Whether you’re throwing a corporate event or building a virtual reality game, creating an experience that truly immerses an audience is no easy feat. I spoke to writers, game designers, immersive theater producers, and others on the forefront of experience design and asked them all the same question: What do you think is the secret to creating an immersive experience or world? Here are their top tips.
Use Details To Make Your World Feel Big And Alive
“Pay attention to the details. The little, transformative things are what bring a setting to life, and if they ring false, they can jar the viewer/player/reader right back into the real world. For example, when I wrote my first Halo novel, I included a passage about how warm and familiar the sun’s radiation felt on the narrator’s skin when he returned to his home planet, compared to all the other worlds on which he’d been fighting aliens. One of the writers at 343 Industries, which now produces the Halo games, called out how he loved that bit because it anchored the character and made the story feel much more real to him.”
— Matt Forbeck, game designer and author of books such as Halo: New Blood, which builds off the game franchise’s expanded fictional universe.
“Create a list of every element within the party and design it to your vision. We make a big list of elements within the party then customize each to suit our theme. How are the waiters dressed? How are the guests dressed? What sort of drinks are you putting in their hands? What is the food and how does it look? To throw a truly fantastic event you have to customize every element to your satisfaction.”
–Adam Aleksander, New York-based experiential event designer.
“When you’re creating an immersive experience you’re inviting someone into another world, you want to be a good host. That means providing a sense of place, and a sense of a world beyond that place. Audiences crave a sense that the portion of the world they get to see and explore is part of something larger, even if they never see it. This is as true for an immersive environment that never leaves a small room, or an epic feature film. If a breeze is coming from somewhere in the virtual space – the human audience knows that there’s a world with wind and gravity out there subconsciously. We all crave these details to understand the world around us, it’s satisfying and exciting to explore these worlds. To make a truly transportive experience, audiences crave the sensory richness we would find in the real world around us–not only visually–but in the care and attention to sound, scale and the imagined world off-stage.”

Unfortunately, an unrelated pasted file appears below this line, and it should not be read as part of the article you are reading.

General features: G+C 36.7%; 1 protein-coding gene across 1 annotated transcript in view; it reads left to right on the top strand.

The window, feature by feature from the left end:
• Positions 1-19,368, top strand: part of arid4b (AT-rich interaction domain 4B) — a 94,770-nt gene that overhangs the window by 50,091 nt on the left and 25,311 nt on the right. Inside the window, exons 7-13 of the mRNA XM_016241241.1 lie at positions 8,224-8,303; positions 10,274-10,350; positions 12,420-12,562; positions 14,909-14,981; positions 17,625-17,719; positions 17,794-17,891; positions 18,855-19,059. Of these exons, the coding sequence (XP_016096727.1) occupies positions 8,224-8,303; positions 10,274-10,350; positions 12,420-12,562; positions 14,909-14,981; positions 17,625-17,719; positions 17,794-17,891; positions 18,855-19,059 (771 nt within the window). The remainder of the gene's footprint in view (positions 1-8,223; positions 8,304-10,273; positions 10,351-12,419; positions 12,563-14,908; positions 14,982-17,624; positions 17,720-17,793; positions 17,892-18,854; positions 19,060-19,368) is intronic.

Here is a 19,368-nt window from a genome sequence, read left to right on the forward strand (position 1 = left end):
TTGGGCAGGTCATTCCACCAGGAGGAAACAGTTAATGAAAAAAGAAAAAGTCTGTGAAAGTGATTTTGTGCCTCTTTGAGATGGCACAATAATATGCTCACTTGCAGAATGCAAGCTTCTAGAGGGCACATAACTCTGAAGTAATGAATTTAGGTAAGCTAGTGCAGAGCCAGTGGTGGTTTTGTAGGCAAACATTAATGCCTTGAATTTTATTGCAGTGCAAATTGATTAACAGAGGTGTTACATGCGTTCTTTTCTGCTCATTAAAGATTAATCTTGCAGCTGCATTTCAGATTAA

-Caitlin Burns, COO of Datavized, an immersive design and technology lab specializing in WebVR and data visualization. She currently serves as Vice Chair of the Producers’ Guild of America’s New Media Council and East Coast Co-Chair of the PGA Women’s’ Impact Network.
-Gabriel Rhoads, co-founder of BBQ Films, a New York-based event production company that specializes in immersive cinema.
-Michael Rau, co-founder of the narrative technology company Wolf 359, and co-creator of “Temping”, an interactive installation performed at the 53rd Lincoln Center Film Festival.
-Byron Laviolette, Creative Director of The Mission, an experience design agency based in Toronto. He also holds a Ph.D. in Interactivity and Play Theory.